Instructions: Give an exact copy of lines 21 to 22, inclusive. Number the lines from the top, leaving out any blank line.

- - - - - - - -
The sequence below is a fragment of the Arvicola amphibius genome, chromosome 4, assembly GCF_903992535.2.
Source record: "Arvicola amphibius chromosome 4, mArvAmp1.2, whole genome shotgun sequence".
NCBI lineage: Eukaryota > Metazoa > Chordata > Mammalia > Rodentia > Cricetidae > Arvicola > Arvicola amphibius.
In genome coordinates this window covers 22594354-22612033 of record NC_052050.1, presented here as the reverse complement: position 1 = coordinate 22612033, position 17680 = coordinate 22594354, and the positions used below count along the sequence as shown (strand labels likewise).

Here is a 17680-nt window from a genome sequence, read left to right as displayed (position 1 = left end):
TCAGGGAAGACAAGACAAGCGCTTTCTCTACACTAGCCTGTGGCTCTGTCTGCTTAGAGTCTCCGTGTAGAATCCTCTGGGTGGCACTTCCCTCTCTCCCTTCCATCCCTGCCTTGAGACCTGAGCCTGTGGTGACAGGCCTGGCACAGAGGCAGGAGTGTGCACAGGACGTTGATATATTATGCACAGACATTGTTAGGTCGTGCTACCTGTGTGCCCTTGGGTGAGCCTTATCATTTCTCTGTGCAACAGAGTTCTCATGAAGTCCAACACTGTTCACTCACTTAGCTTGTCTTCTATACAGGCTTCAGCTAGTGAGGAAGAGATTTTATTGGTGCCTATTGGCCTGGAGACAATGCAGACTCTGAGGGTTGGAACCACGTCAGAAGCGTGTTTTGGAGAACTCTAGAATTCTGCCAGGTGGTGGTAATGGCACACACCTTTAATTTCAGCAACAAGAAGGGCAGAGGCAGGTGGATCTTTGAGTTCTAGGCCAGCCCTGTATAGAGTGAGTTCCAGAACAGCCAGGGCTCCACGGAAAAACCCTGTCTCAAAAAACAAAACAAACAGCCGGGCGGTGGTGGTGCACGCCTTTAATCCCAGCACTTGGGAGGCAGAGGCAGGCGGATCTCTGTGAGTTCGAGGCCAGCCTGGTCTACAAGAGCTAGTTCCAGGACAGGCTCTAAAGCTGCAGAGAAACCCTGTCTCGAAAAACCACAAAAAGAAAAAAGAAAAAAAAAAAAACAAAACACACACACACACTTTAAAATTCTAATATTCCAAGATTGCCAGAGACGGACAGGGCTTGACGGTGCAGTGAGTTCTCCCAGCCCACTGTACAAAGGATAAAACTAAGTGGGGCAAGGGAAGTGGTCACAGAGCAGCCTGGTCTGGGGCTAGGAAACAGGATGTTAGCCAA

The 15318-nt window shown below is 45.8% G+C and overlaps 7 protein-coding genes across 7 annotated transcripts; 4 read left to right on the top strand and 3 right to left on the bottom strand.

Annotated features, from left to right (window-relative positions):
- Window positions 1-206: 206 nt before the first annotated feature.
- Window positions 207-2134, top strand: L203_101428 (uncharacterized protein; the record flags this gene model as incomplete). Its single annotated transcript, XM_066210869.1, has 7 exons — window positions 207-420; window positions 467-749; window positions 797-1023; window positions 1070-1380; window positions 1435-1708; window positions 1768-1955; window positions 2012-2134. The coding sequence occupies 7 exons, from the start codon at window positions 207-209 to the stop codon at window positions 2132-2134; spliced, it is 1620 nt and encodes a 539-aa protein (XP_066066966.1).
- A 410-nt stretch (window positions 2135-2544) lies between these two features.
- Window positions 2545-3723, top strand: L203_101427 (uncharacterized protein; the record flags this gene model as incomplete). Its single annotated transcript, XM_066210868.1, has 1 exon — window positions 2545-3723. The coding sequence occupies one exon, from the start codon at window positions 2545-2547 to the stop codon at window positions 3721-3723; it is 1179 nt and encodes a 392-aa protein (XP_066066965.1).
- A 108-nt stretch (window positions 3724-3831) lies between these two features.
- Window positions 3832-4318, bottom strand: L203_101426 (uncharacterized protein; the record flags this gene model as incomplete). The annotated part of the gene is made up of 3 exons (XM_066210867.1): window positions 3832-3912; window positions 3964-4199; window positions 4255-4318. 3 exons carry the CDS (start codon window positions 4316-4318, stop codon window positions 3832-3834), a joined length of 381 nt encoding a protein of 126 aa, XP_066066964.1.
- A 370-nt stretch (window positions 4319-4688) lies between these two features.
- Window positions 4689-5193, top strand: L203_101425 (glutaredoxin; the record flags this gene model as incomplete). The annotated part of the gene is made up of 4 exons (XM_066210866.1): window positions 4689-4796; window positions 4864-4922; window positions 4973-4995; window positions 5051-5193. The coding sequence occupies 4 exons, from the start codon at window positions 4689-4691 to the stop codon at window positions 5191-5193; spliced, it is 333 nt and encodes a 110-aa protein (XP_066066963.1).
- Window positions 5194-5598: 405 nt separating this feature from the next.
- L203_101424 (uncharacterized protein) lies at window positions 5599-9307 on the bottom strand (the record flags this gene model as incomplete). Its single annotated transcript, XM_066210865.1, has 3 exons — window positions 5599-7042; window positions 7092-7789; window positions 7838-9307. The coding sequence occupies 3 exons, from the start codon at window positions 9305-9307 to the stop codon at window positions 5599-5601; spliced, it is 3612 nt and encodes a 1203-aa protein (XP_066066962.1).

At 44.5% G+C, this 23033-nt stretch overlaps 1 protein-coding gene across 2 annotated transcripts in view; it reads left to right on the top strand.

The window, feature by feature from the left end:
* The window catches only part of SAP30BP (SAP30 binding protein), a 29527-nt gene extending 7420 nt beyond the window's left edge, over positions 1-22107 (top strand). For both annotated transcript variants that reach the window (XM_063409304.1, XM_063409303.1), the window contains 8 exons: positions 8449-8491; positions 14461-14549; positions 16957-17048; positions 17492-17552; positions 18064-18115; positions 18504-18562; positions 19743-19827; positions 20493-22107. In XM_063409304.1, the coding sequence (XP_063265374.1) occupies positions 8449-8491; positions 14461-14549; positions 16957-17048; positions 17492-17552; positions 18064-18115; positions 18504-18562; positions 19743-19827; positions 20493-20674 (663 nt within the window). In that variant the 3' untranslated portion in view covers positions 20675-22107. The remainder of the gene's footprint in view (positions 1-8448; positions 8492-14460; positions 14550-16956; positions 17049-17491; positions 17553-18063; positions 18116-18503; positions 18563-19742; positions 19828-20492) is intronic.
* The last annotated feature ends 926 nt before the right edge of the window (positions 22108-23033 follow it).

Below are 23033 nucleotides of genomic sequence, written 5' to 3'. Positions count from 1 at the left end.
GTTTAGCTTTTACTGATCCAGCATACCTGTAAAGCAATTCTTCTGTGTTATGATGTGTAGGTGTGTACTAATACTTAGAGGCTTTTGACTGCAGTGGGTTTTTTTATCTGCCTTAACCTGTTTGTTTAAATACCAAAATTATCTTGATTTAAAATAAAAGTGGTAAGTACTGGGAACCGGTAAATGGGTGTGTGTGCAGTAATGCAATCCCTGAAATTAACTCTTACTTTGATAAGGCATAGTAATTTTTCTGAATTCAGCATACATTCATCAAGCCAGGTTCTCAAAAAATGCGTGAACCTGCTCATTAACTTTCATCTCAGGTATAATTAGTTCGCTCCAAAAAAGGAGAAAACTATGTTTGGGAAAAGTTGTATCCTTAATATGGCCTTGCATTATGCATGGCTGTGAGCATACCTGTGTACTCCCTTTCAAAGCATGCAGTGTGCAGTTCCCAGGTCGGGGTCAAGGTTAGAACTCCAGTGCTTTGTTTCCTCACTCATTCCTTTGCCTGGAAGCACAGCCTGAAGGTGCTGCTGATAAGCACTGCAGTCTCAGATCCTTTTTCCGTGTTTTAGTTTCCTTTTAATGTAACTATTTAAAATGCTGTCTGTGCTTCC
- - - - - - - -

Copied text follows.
* The window catches only part of SAP30BP (SAP30 binding protein), a 29527-nt gene extending 7420 nt beyond the window's left edge, over positions 1-22107 (top strand). For both annotated transcript variants that reach the window (XM_063409304.1, XM_063409303.1), the window contains 8 exons: positions 8449-8491; positions 14461-14549; positions 16957-17048; positions 17492-17552; positions 18064-18115; positions 18504-18562; positions 19743-19827; positions 20493-22107. In XM_063409304.1, the coding sequence (XP_063265374.1) occupies positions 8449-8491; positions 14461-14549; positions 16957-17048; positions 17492-17552; positions 18064-18115; positions 18504-18562; positions 19743-19827; positions 20493-20674 (663 nt within the window). In that variant the 3' untranslated portion in view covers positions 20675-22107. The remainder of the gene's footprint in view (positions 1-8448; positions 8492-14460; positions 14550-16956; positions 17049-17491; positions 17553-18063; positions 18116-18503; positions 18563-19742; positions 19828-20492) is intronic.
* The last annotated feature ends 926 nt before the right edge of the window (positions 22108-23033 follow it).